The Problem with Perfection, or Why Tetris Sequels Stink

Tetris for the original Game Boy is one of the video game industry’s most romantic and well told success stories with good reason. It has a touch of the exotic thanks to its Russian setting, it has that James Bond flavour courtesy of the KGB’s involvement, and above all else it has a perfect game released for the perfect console at the perfect time in order to become a sensation.tetris gameboy

As is the norm within any organisation in the entertainment industry with a huge hit on it’s hands, sequels were inevitable. Normally, this is not a problem as sequels in video games fare better than their cinematic counterparts; the rule of diminishing returns seems inverted here, just ask Capcom about their sequel to Street Fighter or Activision about making iteratively tedious FPS war games. But Tetris presents an unusual problem: how do you improve on perfection?

The easy (and logical) answer is that you simply can’t – but that didn’t stop developers from trying over and over again. And again. Let’s have a look at the original Game Boy version and dissect the reasons behind the repeated failure of the sequels to capture the green and black magic.

By the way, here is not the place to be considering all those titles that just added ‘tris’ to their names in order to attract some more attention (I’m looking at you, Welltris, you hussy).

Looks

This game looks simply beautiful. To say that the Game Boy’s screen was limited is a gross understatement, but Tetris actually looks better in four shades of green. Any attempt to add colour has just made Tetris more gaudy.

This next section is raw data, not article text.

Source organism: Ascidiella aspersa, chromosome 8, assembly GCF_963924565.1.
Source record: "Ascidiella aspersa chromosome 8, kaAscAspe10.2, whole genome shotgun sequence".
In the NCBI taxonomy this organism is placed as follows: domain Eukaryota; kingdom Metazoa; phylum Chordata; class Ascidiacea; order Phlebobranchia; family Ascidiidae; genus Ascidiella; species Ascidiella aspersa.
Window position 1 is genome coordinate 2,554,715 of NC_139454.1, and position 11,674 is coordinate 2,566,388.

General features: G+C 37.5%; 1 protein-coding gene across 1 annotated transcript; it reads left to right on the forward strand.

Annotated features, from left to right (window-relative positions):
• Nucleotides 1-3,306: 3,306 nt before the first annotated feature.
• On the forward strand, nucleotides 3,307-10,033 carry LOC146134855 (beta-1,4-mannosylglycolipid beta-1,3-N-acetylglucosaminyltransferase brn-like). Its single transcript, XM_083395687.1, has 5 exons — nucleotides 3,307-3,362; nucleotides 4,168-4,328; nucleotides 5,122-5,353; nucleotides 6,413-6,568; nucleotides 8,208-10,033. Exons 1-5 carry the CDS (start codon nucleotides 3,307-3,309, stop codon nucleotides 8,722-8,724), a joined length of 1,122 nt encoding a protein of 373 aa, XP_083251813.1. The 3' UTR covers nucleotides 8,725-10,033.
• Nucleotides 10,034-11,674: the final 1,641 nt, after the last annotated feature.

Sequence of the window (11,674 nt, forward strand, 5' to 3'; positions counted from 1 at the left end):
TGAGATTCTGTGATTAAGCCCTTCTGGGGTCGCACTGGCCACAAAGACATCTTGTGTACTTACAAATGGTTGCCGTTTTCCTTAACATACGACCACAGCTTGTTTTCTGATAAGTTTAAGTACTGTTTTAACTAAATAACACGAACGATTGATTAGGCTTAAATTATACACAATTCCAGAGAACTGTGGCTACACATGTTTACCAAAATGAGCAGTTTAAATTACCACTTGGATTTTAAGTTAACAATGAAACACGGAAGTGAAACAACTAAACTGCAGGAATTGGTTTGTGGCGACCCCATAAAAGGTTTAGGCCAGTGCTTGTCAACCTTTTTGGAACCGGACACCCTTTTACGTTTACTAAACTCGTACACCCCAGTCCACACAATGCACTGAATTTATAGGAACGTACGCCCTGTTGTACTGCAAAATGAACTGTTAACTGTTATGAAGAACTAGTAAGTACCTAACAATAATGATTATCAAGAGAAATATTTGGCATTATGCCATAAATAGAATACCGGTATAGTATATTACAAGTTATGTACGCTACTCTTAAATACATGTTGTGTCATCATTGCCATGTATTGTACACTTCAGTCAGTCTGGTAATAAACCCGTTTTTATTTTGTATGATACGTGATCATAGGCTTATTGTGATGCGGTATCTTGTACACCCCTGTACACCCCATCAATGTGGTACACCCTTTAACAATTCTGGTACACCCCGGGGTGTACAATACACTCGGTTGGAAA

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The blocks don’t need to be different colours to help you differentiate them, so subtle shading differences win as far as I’m concerned. They also remind me of the old paint packages like Degas Elite on the ST and Amiga, so that’s a double win.

Controls

Move a piece, rotate it one of two ways and plonk it down. Two buttons and a d-pad. You need nothing more. Except maybe a pause button if feeding your kids or not getting run over are important to you, but you can certainly keep your touch controls and ‘store a block’ shoulder button.

Portability and Game Modes

Haven’t got time for a full marathon mode slog to level 9? GB Tetrishas got your back. Just switch to mode B and set yourself a challenge of clearing 10 lines of garbage before your train arrives, or see if you can complete a round at full speed using only four line Tetrises (only ninjas need apply). I don’t need battle, Push or One Touch modes and you can stick your Twitter integration where the trends don’t shine #thankyouverymuch.

So what’s the answer, then? Not release a sequel in the first place? That’s a viable option. @Notch certainly won’t be releasing a Minecraft sequel any time soon. Have you seen what he’s working on now? It’s exciting, and if you like Elite and/or 16-bit processor architecture (and who doesn’t?) you need to check that out. Stop reading this piffle and click here. See? That’s hardly Minecraft 2, is it?

Money-grabbing toss-merchants are never going to stop being money-grabbing toss-merchants though, are they? So maybe the best thing to do is ignore all the shiny, ‘upgraded’ Tetris games and dig out the old dirty brick and play the perfect one. I might go and do just that right now.

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